The ambition to maximize the share of Russian inputs in the finished product is high at this early stage. According to the First Deputy Defense Minister responsible for armaments, Colonel-General (retired) Vladimir Popovkin, “neither armor, nor armored hardware should be purchased in the West as finished products.” In this specific case, Russian confidence seems based on ongoing development of armor made from nanomaterials in Russia. The defense ministry was only recently looking for armor plate made in Germany to fit Russian combat vehicles (RIA Novosti, August 6).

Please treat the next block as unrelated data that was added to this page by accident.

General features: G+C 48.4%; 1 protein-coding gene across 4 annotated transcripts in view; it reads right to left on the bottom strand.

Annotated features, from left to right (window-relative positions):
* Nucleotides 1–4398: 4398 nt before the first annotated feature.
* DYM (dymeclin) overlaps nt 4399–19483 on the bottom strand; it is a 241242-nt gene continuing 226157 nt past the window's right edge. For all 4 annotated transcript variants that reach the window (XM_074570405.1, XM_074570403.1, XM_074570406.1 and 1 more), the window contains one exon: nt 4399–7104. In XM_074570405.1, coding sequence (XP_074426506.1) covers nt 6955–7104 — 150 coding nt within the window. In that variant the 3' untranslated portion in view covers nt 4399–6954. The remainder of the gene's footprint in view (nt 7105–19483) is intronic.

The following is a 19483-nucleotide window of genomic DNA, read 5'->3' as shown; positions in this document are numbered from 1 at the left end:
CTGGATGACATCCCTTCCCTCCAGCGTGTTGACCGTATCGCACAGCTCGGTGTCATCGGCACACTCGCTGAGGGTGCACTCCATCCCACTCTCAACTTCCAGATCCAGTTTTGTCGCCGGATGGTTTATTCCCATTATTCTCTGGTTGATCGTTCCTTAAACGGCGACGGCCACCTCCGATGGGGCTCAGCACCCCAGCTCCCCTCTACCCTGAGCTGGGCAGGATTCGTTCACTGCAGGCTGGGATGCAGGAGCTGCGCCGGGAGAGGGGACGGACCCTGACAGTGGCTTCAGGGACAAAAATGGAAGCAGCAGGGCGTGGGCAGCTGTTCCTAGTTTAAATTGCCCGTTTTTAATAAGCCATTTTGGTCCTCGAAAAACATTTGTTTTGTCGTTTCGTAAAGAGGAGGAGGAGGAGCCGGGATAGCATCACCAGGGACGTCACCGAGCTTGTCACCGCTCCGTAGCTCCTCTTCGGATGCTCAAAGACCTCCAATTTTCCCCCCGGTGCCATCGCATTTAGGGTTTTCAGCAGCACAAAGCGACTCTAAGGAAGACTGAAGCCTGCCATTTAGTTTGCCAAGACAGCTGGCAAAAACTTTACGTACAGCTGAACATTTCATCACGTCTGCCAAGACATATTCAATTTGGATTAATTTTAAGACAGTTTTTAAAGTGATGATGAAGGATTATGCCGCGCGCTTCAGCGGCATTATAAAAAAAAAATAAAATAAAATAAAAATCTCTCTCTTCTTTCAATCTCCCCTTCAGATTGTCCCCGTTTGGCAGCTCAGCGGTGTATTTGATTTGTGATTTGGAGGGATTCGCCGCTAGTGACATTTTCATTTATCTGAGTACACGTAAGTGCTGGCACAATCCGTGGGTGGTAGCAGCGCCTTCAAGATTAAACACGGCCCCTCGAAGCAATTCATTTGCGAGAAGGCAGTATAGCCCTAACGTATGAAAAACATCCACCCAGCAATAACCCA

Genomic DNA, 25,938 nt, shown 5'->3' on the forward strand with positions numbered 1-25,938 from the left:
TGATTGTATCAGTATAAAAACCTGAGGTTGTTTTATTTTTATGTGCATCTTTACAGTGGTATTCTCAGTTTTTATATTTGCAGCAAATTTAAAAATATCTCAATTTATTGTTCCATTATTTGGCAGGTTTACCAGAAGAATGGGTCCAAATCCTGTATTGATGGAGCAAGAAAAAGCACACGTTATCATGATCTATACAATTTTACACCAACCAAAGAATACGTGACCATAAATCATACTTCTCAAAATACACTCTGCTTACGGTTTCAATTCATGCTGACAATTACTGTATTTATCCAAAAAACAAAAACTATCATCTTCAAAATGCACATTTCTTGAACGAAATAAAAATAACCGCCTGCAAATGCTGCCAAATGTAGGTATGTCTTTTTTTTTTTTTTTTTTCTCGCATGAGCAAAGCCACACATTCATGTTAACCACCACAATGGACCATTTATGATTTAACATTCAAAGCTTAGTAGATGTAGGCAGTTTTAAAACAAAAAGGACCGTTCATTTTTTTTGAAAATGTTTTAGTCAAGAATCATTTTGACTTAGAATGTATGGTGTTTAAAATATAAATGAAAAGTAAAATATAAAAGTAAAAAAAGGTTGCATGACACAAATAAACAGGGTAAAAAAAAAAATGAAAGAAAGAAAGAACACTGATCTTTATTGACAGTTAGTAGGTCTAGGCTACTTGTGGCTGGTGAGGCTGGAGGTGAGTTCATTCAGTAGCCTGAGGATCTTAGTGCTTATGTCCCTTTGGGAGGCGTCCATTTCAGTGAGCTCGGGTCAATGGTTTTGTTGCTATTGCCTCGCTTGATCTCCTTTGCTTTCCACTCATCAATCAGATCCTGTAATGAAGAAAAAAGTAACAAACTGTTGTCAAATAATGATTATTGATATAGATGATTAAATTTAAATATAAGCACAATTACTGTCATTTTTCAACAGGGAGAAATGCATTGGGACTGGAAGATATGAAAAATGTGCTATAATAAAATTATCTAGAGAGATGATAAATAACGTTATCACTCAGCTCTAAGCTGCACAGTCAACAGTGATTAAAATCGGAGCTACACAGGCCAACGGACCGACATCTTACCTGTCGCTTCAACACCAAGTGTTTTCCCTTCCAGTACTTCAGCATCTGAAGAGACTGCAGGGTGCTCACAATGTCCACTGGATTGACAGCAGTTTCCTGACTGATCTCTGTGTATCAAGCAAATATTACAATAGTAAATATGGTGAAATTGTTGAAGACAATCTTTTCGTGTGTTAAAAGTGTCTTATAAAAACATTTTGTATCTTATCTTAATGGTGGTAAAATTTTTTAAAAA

Russia’s state corporation Rostekhnologii is negotiating with the Italian Industrial Vehicles Corporation (Turin-based Iveco, a part of the Fiat concern) to buy the license for assembling Iveco’s M-65 armored vehicles in Russia. The Russian side has designated the KamAZ heavy-vehicle plant in Naberezhnyye Chelny for this joint-venture project. Rostekhnologii CEO Sergei Chemezov (veteran top official in the arms industry) is concurrently the board chairman of KamAZ. The Rostekhnologii itself and Russia’s Foreign Economic Relations Bank (Vneshekonbank) are among the KamAZ shareholders. Moscow hopes to have the production line start before this year’s end, eventually to turn out at least 500 M-65 armored vehicles per year. Russia’s defense ministry says that it has budgeted almost 30 billion rubles, or approximately $1 billion, for procurement of these vehicles. Apparently, the Russian government and military recognize the M-65’s superiority over the indigenous Tigr and Volk armored vehicle, produced by Russkie Machiny within Oleg Deripaska’s conglomerate (RIA Novosti, Kommersant, August 6).